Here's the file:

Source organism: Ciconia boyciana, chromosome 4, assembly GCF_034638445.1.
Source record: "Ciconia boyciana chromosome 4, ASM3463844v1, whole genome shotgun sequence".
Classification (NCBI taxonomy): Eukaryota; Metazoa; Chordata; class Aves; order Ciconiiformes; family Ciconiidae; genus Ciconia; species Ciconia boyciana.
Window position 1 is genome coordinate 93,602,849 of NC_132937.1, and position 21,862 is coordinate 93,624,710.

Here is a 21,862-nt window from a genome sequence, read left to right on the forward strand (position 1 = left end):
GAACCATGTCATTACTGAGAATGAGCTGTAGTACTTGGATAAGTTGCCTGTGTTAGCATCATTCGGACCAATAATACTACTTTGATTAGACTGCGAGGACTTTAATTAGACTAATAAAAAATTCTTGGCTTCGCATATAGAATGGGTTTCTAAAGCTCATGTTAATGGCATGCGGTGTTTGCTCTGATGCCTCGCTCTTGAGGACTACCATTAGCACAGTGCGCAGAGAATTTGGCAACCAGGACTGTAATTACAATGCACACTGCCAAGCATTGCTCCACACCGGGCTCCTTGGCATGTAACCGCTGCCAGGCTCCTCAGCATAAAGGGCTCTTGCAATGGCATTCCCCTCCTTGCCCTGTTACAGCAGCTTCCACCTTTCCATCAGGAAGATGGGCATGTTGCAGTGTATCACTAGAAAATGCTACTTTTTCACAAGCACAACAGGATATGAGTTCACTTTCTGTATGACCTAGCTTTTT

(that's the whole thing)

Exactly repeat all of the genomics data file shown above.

Source organism: Ciconia boyciana, chromosome 4, assembly GCF_034638445.1.
Source record: "Ciconia boyciana chromosome 4, ASM3463844v1, whole genome shotgun sequence".
Classification (NCBI taxonomy): Eukaryota; Metazoa; Chordata; class Aves; order Ciconiiformes; family Ciconiidae; genus Ciconia; species Ciconia boyciana.
Window position 1 is genome coordinate 93,602,849 of NC_132937.1, and position 21,862 is coordinate 93,624,710.

Here is a 21,862-nt window from a genome sequence, read left to right on the forward strand (position 1 = left end):
GAACCATGTCATTACTGAGAATGAGCTGTAGTACTTGGATAAGTTGCCTGTGTTAGCATCATTCGGACCAATAATACTACTTTGATTAGACTGCGAGGACTTTAATTAGACTAATAAAAAATTCTTGGCTTCGCATATAGAATGGGTTTCTAAAGCTCATGTTAATGGCATGCGGTGTTTGCTCTGATGCCTCGCTCTTGAGGACTACCATTAGCACAGTGCGCAGAGAATTTGGCAACCAGGACTGTAATTACAATGCACACTGCCAAGCATTGCTCCACACCGGGCTCCTTGGCATGTAACCGCTGCCAGGCTCCTCAGCATAAAGGGCTCTTGCAATGGCATTCCCCTCCTTGCCCTGTTACAGCAGCTTCCACCTTTCCATCAGGAAGATGGGCATGTTGCAGTGTATCACTAGAAAATGCTACTTTTTCACAAGCACAACAGGATATGAGTTCACTTTCTGTATGACCTAGCTTTTT